I’ve recently become more stressed than usual about my finances. This is most likely because I’m going to have to start paying back some of my student loans next month, and also because I had an expensive post-Halloween-celebration-hangover-breakfast that included a $10 Bloody Mary (woops). I think it’s safe to say that my college education and a night out with my friends were both money well spent, yet, I still feel guilty, and have unsubscribed from banking alerts that tell me when my balance is dangerously low, solely because they make me cry. This may or may not be a good thing.
So what did I do to fix this? I watched the 20-minute Beyonce documentary, Year of 4. Though I didn’t make money while watching this gem of a short film, I was reassured that because I am a strong-willed, hard-working young woman who knows what her passion is, I can and will succeed in whatever I plan to do with the rest of my life. I never thought a documentary about a world-famous pop star would inspire the likes of me, a former indie-music snob who refused to listen to Top 40 radio (my outlook has recently changed, and I love Beyonce, Britney and Rihanna equally), but Beyonce truly has a way with words. Here are some quotes from the film that really made me fall in love with the extremely talented musician, as well as my current lifestyle and future plans.
1. “I don’t need people to think for me.”
Everyone has something to say to those of us that are unemployed. Though the things they say are often words of encouragement, or the common, “You’re not the only college grad in this position,” others are full of advice. Trust me guys, I know that I can search Craigslist and LinkedIn for jobs, and that new ones come up every day, and that I should just apply to everything because it doesn’t hurt, and that I should check in on resumes I’ve sent out and that I shouldn’t give up. I, like Beyonce, don’t need people to think for me. When they try to do so, it simply makes me feel like I have to prove myself to them or defend my actions and let them know that I’m already doing what they tell me to do. That’s not to say I don’t appreciate their interest, but what I’d appreciate more is an actual job. So, advice-givers, how about an entry-level position at the company you currently work for? That’s what I thought. I’ll find the right job when it’s the right time, and I’m already doing my best to make this time the right time. It’s tough out there for us writers and editors fresh out college, but we’ll find a way to make it work. We always do. Please note, however, that there are certain types of advice-givers that are exempt from this, and they are named Mom and Dad. Their advice is different than that of New York Times columnists and 20-somethings who work for their parents. It’s much more relevant because they know you better than anyone else, especially when it comes to how hard you’ve worked to get where you are today.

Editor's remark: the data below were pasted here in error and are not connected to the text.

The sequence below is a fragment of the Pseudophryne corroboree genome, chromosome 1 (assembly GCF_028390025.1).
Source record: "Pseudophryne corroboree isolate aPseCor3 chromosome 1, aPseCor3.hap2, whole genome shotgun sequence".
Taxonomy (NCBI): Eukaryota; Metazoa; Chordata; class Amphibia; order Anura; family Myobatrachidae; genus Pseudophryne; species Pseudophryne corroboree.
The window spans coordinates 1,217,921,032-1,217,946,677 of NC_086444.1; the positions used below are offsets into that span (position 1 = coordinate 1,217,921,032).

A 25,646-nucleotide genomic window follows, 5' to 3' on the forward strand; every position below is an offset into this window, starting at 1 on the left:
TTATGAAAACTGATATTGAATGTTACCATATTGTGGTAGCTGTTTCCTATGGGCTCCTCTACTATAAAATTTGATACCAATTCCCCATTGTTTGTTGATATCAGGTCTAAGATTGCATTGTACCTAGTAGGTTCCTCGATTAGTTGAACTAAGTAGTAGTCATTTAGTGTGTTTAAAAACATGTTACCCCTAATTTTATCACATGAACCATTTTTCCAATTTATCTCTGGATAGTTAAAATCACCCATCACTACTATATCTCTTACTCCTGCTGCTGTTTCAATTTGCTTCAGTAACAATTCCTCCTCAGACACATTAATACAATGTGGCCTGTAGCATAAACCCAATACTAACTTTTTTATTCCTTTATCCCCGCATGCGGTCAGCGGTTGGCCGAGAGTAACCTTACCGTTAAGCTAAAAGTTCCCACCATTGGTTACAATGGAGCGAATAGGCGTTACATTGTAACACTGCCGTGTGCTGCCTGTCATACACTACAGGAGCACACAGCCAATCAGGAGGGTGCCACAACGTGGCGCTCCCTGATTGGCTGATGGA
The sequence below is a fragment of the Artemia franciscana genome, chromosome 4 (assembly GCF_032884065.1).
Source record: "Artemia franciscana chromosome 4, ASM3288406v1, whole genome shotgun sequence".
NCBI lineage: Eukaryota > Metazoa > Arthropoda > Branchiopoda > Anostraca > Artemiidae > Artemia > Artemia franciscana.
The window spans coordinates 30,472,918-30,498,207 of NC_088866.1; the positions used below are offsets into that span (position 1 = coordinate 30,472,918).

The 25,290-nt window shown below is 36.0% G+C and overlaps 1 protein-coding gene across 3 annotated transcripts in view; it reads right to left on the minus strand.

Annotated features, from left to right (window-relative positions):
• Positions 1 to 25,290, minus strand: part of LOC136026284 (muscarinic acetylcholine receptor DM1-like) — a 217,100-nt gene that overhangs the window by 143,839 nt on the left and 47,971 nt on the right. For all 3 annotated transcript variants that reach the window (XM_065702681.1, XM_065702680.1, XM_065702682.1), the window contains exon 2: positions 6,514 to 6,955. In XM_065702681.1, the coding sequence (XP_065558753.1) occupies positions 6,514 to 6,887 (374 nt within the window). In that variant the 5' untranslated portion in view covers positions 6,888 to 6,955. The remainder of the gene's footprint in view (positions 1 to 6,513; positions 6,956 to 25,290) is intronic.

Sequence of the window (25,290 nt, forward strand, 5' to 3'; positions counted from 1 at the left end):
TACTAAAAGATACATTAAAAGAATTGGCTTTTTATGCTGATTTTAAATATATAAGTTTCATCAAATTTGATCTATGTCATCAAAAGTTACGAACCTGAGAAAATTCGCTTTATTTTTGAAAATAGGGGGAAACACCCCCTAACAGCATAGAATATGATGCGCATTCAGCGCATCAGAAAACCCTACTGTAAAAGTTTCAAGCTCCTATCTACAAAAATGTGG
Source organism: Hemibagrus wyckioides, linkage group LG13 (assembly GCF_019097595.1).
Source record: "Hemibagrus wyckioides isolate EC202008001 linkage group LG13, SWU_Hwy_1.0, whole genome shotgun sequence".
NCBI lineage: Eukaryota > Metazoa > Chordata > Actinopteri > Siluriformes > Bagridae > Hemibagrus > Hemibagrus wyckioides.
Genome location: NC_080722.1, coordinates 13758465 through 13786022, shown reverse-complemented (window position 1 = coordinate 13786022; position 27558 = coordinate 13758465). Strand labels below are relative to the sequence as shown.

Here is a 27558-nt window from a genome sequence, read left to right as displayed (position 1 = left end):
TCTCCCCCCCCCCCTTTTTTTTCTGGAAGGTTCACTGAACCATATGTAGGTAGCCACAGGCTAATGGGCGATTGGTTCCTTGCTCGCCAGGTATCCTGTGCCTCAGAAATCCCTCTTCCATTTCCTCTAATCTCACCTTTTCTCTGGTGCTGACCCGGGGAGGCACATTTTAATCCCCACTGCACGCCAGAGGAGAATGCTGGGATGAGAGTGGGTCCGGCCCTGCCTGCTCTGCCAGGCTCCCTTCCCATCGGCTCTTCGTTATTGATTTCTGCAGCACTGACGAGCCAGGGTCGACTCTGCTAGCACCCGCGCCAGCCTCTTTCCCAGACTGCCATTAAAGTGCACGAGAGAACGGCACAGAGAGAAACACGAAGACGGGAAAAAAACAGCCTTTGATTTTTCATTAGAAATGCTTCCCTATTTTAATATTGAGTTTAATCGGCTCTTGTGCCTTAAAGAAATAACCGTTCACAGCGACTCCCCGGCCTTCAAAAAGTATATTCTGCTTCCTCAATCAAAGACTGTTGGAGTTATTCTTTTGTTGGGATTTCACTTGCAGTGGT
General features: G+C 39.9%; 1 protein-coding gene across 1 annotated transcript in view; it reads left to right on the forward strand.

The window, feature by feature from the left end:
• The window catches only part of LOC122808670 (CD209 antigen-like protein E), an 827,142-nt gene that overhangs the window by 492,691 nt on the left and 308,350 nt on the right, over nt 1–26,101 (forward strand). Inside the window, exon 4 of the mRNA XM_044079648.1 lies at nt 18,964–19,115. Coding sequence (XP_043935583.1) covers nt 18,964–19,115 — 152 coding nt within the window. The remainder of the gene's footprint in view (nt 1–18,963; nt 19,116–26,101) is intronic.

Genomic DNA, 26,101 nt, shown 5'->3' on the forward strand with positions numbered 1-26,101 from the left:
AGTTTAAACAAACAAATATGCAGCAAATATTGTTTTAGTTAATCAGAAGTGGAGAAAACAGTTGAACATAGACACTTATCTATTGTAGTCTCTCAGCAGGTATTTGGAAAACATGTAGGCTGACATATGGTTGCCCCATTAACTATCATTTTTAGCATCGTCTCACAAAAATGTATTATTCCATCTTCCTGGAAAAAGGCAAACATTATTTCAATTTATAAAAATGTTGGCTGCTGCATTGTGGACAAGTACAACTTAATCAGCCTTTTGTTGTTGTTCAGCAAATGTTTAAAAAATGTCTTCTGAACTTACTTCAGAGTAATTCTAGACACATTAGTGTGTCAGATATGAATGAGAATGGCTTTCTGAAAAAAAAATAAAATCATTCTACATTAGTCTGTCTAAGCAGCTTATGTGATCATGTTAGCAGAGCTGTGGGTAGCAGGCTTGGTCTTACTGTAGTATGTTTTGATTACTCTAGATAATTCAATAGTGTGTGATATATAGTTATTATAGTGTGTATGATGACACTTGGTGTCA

2. “You can’t be too comfortable and too confident [in your line of work].”
One day I will not be unemployed, and I’m sure that on that day I will feel a lot more comfortable with my financial situation, and a lot more confident in my work abilities. But hearing Beyonce, who is essentially a walking empire, say that you can’t be too comfortable and too confident was eye opening for me. Just because someone will one day want to hire me doesn’t mean I’m the most skilled in the field or guaranteed to have that job forever. If I were to become too comfortable or confident, I would most certainly lose sight of what was important, and what is important is to continue growing as a person and employee. We can always do better when it comes to our jobs, and its unsafe to think otherwise.
3. “You should be doing it just because you love it.”
I decided a long time ago that I didn’t need a job that would enable me to make millions. I realized that what’s important to me is happiness, love, relaxation, comfort and being satisfied with my life outside of the workplace. While money can certainly help with some of those aspects, it’s not necessary. This is why I’m happy with my life right now. Though I barely make enough to get by, I’m doing things that I love to do on a regular basis. For example, I don’t get paid to write for this website, nor do I get paid to write for Cat Tales, a non-profit newsletter for a non-profit, no-kill cat shelter in Escondido, California. But being able to write for these two outlets is so unbelievably satisfying that I put my heart and soul into the words I type, and talk about them incessantly to my friends and family. These two writing gigs are what make me feel like I’m doing something with my life, and it gives me hope that I will always be happy as long as I’m writing.
Watching Year of 4 while drinking coffee and taking notes on my server notepad was a really important moment for me. It revealed to me in the clearest of ways that writing is what I want to do, and a writer is what I am. But most of all, it showed me that even if I don’t get paid to do what I am most passionate about, every article, column and story that I write is still an accomplishment that I should be proud of.
The documentary also reassured me that it’s okay to be taking time off between working hard in college and working hard in an office. I used to feel guilty about not yet having a career job, but I now see that I earned this break and should be using this time to learn more about who I am outside of school and work. Trust me, I’m learning a lot.
Thank you, Mindy Kaling, for recommending this documentary on your blog. It forever changed my outlook on what it means to be successful, and what it takes to get there.